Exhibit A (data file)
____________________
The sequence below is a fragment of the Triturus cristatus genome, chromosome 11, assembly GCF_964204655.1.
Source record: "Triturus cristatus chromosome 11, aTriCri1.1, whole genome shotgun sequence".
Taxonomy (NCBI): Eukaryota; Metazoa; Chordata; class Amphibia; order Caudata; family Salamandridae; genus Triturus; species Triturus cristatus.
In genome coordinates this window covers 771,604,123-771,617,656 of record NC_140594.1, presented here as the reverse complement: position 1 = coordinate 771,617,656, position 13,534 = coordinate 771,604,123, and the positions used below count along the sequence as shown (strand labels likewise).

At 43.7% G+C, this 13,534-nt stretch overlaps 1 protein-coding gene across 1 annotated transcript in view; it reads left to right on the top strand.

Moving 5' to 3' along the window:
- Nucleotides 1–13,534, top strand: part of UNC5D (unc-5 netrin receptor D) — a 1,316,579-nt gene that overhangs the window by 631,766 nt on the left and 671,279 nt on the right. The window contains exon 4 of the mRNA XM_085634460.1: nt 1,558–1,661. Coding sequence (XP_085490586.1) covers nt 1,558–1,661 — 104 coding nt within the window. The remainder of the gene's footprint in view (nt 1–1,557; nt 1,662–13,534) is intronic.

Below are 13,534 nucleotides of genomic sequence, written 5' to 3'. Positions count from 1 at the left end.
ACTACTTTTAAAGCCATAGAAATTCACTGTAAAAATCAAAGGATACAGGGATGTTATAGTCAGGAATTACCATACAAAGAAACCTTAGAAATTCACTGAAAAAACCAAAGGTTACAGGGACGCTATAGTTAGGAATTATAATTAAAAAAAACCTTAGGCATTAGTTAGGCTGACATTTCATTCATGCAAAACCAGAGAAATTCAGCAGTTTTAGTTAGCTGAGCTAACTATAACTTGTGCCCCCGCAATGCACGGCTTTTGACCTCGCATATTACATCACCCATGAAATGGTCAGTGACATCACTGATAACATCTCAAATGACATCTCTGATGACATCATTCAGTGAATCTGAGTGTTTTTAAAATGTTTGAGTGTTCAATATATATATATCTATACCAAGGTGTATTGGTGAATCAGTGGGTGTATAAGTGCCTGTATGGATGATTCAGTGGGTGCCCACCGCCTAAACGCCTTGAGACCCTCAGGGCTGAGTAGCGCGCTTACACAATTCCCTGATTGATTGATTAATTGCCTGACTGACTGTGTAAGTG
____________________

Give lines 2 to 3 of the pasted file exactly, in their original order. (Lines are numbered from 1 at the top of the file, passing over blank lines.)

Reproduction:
Source record: "Triturus cristatus chromosome 11, aTriCri1.1, whole genome shotgun sequence".
Taxonomy (NCBI): Eukaryota; Metazoa; Chordata; class Amphibia; order Caudata; family Salamandridae; genus Triturus; species Triturus cristatus.